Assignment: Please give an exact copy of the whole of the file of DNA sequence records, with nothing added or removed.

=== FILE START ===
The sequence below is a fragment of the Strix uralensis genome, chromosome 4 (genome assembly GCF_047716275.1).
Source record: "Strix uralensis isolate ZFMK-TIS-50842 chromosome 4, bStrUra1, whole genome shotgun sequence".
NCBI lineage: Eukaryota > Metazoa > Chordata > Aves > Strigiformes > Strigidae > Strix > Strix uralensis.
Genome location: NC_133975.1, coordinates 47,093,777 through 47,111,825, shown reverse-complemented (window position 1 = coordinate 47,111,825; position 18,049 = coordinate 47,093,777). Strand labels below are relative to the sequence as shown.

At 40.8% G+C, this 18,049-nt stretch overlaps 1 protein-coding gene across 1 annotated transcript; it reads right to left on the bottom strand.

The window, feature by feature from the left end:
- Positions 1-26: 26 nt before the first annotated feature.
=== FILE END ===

The sequence below is a fragment of the Strix uralensis genome, chromosome 4 (genome assembly GCF_047716275.1).
Source record: "Strix uralensis isolate ZFMK-TIS-50842 chromosome 4, bStrUra1, whole genome shotgun sequence".
NCBI lineage: Eukaryota > Metazoa > Chordata > Aves > Strigiformes > Strigidae > Strix > Strix uralensis.
Genome location: NC_133975.1, coordinates 47,093,777 through 47,111,825, shown reverse-complemented (window position 1 = coordinate 47,111,825; position 18,049 = coordinate 47,093,777). Strand labels below are relative to the sequence as shown.

At 40.8% G+C, this 18,049-nt stretch overlaps 1 protein-coding gene across 1 annotated transcript; it reads right to left on the bottom strand.

The window, feature by feature from the left end:
- Positions 1-26: 26 nt before the first annotated feature.